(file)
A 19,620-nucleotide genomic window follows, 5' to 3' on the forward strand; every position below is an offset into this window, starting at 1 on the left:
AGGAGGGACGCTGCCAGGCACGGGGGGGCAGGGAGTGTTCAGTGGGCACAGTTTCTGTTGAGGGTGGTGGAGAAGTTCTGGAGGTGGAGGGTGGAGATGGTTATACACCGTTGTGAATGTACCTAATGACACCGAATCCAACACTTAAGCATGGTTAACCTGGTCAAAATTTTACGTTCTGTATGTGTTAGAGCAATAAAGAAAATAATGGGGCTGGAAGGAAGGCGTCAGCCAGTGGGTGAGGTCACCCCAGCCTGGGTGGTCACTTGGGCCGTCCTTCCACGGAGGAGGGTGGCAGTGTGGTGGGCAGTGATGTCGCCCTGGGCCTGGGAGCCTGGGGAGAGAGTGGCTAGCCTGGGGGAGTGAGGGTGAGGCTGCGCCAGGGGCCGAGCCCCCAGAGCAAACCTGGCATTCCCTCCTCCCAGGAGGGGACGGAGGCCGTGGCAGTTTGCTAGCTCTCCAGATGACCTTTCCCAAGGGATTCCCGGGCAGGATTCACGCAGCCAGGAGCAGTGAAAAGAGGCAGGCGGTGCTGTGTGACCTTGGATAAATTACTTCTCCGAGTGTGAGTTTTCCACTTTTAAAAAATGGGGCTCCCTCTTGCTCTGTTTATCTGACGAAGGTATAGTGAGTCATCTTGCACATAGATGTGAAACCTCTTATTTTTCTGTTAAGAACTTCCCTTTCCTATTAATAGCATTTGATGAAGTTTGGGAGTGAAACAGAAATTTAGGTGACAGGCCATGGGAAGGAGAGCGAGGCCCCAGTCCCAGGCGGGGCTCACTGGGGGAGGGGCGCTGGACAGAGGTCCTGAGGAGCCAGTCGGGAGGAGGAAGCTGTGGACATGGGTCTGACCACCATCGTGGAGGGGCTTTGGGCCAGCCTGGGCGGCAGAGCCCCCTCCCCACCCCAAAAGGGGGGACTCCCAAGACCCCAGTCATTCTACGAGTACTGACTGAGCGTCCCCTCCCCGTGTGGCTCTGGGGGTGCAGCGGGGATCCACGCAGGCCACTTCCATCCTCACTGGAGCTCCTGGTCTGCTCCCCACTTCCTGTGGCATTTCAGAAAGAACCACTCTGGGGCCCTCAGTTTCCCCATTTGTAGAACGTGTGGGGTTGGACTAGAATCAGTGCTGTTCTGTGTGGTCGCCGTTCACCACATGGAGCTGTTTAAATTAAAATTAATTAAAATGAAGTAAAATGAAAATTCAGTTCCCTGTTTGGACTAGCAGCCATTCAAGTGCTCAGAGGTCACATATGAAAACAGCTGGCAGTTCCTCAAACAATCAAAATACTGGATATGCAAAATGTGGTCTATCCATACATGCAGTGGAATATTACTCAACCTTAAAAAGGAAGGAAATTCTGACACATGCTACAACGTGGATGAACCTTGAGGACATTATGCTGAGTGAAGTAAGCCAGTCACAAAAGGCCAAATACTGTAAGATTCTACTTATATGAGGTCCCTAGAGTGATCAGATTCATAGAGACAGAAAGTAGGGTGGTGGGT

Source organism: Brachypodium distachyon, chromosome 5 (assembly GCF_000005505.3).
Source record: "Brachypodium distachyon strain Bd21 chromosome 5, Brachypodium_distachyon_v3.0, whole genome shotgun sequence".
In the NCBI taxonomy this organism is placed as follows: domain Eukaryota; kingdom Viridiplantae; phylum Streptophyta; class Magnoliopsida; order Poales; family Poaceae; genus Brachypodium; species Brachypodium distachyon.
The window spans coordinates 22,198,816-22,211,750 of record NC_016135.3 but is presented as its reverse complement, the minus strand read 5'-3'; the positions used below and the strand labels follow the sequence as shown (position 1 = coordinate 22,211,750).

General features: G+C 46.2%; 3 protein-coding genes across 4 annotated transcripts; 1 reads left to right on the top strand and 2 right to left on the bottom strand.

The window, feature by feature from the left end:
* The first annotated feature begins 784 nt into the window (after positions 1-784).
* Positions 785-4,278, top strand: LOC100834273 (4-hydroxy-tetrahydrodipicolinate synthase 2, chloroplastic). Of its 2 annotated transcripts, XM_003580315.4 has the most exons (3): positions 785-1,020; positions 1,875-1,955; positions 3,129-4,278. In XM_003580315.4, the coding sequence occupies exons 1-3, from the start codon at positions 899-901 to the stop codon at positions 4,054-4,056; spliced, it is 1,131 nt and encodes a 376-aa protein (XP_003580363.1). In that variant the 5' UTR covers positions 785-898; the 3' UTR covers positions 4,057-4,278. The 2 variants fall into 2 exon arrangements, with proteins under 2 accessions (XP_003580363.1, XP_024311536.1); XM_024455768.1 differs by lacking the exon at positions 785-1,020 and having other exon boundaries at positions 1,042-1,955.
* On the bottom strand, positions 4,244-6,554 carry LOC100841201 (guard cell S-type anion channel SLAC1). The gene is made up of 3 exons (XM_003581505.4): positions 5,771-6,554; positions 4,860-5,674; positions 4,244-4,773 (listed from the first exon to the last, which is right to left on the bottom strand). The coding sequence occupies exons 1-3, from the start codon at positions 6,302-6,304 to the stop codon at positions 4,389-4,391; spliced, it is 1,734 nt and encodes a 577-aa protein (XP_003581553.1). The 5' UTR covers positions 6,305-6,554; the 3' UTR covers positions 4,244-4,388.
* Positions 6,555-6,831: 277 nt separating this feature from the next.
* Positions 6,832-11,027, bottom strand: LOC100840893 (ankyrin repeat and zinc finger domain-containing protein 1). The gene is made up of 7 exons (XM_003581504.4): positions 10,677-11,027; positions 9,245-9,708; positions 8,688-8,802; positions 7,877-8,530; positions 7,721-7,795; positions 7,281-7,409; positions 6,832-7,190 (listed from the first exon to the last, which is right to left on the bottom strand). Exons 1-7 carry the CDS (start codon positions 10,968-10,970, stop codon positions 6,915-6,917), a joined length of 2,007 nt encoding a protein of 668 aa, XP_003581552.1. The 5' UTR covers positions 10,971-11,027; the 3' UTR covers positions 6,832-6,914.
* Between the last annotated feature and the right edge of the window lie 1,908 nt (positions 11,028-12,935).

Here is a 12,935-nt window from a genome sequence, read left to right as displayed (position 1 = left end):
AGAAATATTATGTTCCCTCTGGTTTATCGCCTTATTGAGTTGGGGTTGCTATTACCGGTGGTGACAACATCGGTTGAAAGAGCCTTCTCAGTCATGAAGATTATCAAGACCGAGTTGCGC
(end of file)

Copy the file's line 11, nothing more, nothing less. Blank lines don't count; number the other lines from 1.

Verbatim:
* On the bottom strand, positions 4,244-6,554 carry LOC100841201 (guard cell S-type anion channel SLAC1). The gene is made up of 3 exons (XM_003581505.4): positions 5,771-6,554; positions 4,860-5,674; positions 4,244-4,773 (listed from the first exon to the last, which is right to left on the bottom strand). The coding sequence occupies exons 1-3, from the start codon at positions 6,302-6,304 to the stop codon at positions 4,389-4,391; spliced, it is 1,734 nt and encodes a 577-aa protein (XP_003581553.1). The 5' UTR covers positions 6,305-6,554; the 3' UTR covers positions 4,244-4,388.